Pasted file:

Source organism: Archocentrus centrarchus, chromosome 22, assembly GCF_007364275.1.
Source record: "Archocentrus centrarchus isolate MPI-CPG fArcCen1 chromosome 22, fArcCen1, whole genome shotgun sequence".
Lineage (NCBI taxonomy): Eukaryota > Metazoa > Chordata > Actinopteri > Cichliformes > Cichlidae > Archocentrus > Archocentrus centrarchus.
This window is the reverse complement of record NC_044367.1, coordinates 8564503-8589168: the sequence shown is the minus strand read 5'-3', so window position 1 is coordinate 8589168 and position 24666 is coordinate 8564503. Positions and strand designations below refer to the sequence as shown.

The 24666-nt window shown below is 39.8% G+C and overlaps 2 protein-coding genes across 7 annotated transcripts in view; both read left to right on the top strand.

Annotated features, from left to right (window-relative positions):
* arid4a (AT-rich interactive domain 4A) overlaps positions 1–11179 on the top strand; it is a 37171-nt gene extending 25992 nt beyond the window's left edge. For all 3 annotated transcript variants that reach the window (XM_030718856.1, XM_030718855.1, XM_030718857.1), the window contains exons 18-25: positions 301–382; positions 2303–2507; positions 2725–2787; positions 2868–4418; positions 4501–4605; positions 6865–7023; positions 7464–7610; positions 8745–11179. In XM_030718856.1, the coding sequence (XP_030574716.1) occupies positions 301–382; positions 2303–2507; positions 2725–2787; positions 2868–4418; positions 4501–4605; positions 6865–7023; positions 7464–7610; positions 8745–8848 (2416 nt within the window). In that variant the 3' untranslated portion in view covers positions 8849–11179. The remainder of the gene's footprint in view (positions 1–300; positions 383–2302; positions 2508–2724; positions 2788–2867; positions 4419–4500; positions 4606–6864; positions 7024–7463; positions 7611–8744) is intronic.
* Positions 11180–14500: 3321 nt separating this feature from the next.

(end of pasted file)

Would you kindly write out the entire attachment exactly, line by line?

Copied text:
Source organism: Archocentrus centrarchus, chromosome 22, assembly GCF_007364275.1.
Source record: "Archocentrus centrarchus isolate MPI-CPG fArcCen1 chromosome 22, fArcCen1, whole genome shotgun sequence".
Lineage (NCBI taxonomy): Eukaryota > Metazoa > Chordata > Actinopteri > Cichliformes > Cichlidae > Archocentrus > Archocentrus centrarchus.
This window is the reverse complement of record NC_044367.1, coordinates 8564503-8589168: the sequence shown is the minus strand read 5'-3', so window position 1 is coordinate 8589168 and position 24666 is coordinate 8564503. Positions and strand designations below refer to the sequence as shown.

The 24666-nt window shown below is 39.8% G+C and overlaps 2 protein-coding genes across 7 annotated transcripts in view; both read left to right on the top strand.

Annotated features, from left to right (window-relative positions):
* arid4a (AT-rich interactive domain 4A) overlaps positions 1–11179 on the top strand; it is a 37171-nt gene extending 25992 nt beyond the window's left edge. For all 3 annotated transcript variants that reach the window (XM_030718856.1, XM_030718855.1, XM_030718857.1), the window contains exons 18-25: positions 301–382; positions 2303–2507; positions 2725–2787; positions 2868–4418; positions 4501–4605; positions 6865–7023; positions 7464–7610; positions 8745–11179. In XM_030718856.1, the coding sequence (XP_030574716.1) occupies positions 301–382; positions 2303–2507; positions 2725–2787; positions 2868–4418; positions 4501–4605; positions 6865–7023; positions 7464–7610; positions 8745–8848 (2416 nt within the window). In that variant the 3' untranslated portion in view covers positions 8849–11179. The remainder of the gene's footprint in view (positions 1–300; positions 383–2302; positions 2508–2724; positions 2788–2867; positions 4419–4500; positions 4606–6864; positions 7024–7463; positions 7611–8744) is intronic.
* Positions 11180–14500: 3321 nt separating this feature from the next.